ACLU Welcomes Hatch's Promise to Examine Patriot Act Corrections Bill; 'Safe Act' Would Preserve Freedom and Provide Security

May 21, 2004 12:00 am

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WASHINGTON – The American Civil Liberties Union today applauded a statement by Senator Orrin Hatch (R-UT), Chairman of the Senate Judiciary Committee, that he was open to having his committee examine a bipartisan measure that seeks to bring the Patriot Act back in line with the Constitution while providing law enforcement with the tools needed to combat terrorism.

“The Patriot Act contains only a handful of controversial provisions, and the Safe Act seeks to correct them,” said Laura W. Murphy, Director of the ACLU Washington Legislative Office. “Law enforcement officers deserve to have tools that allow them to keep our country safe, and the American public deserves to have laws in place that protect their privacy and civil liberties. We can, and must, be both safe and free.”

The Senate Judiciary Committee yesterday held an oversight hearing on the FBI, where Hatch said, “I do intend to have a hearing on the SAFE Act. I think my colleagues feel that that’s something that should be done, and Senator Leahy and I will hold that hearing.” The ACLU welcomed the Chairman’s willingness to hold a hearing.

The bipartisan Security and Freedom Ensured (SAFE) Act of 2003 [S. 1709/H.R. 3352], was introduced by Sens. Larry Craig (R-ID), Dick Durbin (D-IL), John Sununu (R-NH) and Russ Feingold (D-WI) – all members of the Senate Judiciary Committee. Of the 19 co-sponsors, Sens. Ted Kennedy (D-MA) and Arlen Specter (R-PA) also sit on the Judiciary Committee. The House companion measure has 61 co-sponsors, and was introduced by Reps. Butch Otter (R-ID), Jeff Flake (R-AZ) and John Conyers (D-MI).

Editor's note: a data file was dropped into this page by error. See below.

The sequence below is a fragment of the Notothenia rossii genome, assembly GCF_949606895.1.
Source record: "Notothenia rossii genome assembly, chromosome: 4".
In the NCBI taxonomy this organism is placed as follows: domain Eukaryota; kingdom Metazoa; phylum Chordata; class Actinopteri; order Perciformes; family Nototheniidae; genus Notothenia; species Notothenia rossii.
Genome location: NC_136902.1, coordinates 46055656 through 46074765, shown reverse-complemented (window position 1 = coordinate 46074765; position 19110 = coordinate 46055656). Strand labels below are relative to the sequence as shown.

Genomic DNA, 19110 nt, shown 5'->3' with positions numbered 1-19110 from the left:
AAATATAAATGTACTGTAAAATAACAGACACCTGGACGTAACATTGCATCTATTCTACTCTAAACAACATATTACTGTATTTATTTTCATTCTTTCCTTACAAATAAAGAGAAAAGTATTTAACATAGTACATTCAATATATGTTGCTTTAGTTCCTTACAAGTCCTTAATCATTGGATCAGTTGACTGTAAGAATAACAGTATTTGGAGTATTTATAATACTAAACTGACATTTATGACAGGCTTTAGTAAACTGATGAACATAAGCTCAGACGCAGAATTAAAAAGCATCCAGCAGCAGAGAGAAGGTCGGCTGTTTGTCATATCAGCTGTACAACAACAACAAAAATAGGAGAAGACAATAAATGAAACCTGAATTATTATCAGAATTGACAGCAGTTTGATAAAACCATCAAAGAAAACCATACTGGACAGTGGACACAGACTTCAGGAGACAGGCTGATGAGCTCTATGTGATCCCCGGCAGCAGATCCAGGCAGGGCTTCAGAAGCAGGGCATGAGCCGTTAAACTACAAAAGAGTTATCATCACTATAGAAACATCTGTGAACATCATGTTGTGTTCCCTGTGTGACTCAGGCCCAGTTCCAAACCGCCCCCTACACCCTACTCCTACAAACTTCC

Since the PATRIOT Act’s passage, pressure from all points on the political spectrum has been building in Congress for fixes to several controversial provisions. To date, pro-civil liberties resolutions have passed in 317 communities in 40 states, including four statewide resolutions. These communities represent approximately 51.1 million people who oppose sections of the Patriot Act and call for corrections to be made.

The SAFE Act permanently narrows the hot-button “sneak and peek” provision in the bill, which allows federal agents to search Americans’ homes without notifying them for an indeterminate period. It also addresses arguably the most controversial provision in the bill, section 215, which allows the FBI to obtain Americans’ medical, business, library and even genetic records without probable cause. Specifically, the bill would preclude investigative fishing expeditions by requiring some individualized suspicion that the targets of the order have some connection to a foreign government or organization.

“If we forsake our freedoms to make our country secure, we ultimately fail the American public,” Murphy said. “The potential for government abuse of these intrusive powers remains large, and the Safe Act is an appropriate response to ensure that our freedoms are preserved.”

For more on the ACLU’s campaign to Keep America Safe and Free, go to:

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